What happened to Yellow Bird’s “students”, the Asian and likely Uyghur proteges who attended the Erawan bombing for a live-test training session in how to maximize damage to a soft target? Well, that remains uncertain because they fled undetected with the fleeing bystanders in the perpendicular direction up Sukhumvit Road toward Nana. Several of these trainees were probably taking their notes on the Skywalk overlooking the shrine.
Israeli Spies on Rajdamri Road
One other disturbing fact screams out in the events leading up to the Erawan bombing. On May 8, a Thai Army team seized and detained nine Israeli Defense Force soldiers at the Bangkok Police Headquarters for “installing a telephone monitoring system.” The police headquarters complex is just across Rachadamri Road from Erawan shrine. Were the Israelis involved in preparing for the Erawan attack in cooperation with their top regional ally, Turkey’s security service, which funds the Grey Wolves? Considering their joint cooperation in providing logistical support to ISIS, the possibility that the foreign attacker may have been a dual agent of Mossad and the Turkish MIT intelligence service should not be discounted.
The Frustrations of Counter-Terrorism
For all their imperial might, the Dutch and British colonialists were eventually ousted by the Muslim subjects, and the Pentagon and CIA have not fared any better than the Thai police in this perplexing investigation. There is no cause for regret or disappointment for Thailand law enforcement and security services, since failure comes with the terrain. This is classic guerrilla warfare doctrine with the advantage always going to the unexpected focused attack rather than to the spread-thin defense. At this point, still well short of a full-blown insurgency, the crime promises to pass unsolved into the history books.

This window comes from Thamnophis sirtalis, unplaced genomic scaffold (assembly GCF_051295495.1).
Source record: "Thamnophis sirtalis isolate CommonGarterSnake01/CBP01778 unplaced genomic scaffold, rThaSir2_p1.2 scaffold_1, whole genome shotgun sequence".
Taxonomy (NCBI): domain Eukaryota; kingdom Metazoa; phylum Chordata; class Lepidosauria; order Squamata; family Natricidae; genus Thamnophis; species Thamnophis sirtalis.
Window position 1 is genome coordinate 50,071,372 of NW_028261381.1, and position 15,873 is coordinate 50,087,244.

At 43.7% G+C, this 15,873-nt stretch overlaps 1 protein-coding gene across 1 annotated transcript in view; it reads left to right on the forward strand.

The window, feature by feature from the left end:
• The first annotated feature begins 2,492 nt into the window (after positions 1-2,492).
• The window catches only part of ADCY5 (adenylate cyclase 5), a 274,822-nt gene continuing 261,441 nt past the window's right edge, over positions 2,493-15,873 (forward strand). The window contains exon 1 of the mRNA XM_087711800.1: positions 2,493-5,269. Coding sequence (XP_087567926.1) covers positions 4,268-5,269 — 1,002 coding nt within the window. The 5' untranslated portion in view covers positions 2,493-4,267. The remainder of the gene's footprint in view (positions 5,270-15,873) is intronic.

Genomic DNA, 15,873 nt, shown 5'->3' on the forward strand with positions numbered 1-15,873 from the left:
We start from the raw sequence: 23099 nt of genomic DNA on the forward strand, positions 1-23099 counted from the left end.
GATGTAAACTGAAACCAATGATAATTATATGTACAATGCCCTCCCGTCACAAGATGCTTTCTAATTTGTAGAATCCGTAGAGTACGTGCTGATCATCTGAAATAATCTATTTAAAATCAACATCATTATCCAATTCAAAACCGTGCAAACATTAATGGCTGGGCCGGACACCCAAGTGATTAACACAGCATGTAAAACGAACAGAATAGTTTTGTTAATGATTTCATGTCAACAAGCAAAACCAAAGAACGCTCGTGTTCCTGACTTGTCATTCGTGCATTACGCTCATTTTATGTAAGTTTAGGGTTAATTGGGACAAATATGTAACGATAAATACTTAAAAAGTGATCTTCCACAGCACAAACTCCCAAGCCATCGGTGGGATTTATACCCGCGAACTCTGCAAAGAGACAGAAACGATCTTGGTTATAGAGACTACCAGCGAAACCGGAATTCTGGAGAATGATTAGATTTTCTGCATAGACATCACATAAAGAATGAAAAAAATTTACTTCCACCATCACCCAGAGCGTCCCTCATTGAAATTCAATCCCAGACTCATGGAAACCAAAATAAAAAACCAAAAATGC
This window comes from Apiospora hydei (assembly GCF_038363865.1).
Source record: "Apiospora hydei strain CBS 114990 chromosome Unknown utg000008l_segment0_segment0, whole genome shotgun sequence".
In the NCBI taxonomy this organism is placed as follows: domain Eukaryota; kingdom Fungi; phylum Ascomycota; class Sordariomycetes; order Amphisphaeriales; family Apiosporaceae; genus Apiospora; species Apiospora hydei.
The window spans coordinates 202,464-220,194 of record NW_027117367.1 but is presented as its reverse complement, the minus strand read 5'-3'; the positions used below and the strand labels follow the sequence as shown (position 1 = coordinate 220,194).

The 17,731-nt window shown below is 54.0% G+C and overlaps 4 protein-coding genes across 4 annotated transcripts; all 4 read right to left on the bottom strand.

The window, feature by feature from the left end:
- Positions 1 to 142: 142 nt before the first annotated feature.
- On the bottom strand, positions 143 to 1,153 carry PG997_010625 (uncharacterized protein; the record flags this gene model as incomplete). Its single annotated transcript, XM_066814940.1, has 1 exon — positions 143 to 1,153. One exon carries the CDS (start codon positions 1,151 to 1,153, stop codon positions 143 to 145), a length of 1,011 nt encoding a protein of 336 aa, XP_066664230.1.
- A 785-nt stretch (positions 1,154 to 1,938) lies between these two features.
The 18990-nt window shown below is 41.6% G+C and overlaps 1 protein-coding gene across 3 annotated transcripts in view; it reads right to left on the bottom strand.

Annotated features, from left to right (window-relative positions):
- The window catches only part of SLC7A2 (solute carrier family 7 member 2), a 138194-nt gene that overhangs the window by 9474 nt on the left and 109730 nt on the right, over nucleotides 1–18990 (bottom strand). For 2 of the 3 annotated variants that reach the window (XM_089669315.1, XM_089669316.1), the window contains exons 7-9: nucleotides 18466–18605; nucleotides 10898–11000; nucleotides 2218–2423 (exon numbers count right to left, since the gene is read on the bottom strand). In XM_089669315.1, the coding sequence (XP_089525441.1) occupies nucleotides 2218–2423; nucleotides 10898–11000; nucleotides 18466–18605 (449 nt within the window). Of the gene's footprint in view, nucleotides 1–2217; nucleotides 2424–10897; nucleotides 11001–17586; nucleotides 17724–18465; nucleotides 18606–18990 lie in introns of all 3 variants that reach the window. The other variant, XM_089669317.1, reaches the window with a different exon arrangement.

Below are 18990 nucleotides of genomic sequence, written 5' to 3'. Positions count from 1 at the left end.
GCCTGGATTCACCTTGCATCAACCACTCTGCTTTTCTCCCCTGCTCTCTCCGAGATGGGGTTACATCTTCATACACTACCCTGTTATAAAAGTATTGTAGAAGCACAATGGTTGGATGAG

The only act left for the rest of us would be to appeal to our Islamic neighbors to respect their own teachings about kindness and not doing harm, and for us to do the same toward them. Relationships have been broken by both sides and need to be knitted together again somehow. The killing of innocents must end, and peace with justice should be our common goal. Since no remedy is forthcoming for the hurt to the wounded and loss of the dead at Erawan shrine, all that can be expected and given is to repay cruelty with forgiveness.
Yoichi Shimatsu is a science writer and forensic analyst based in Hong Kong and Southeast Asia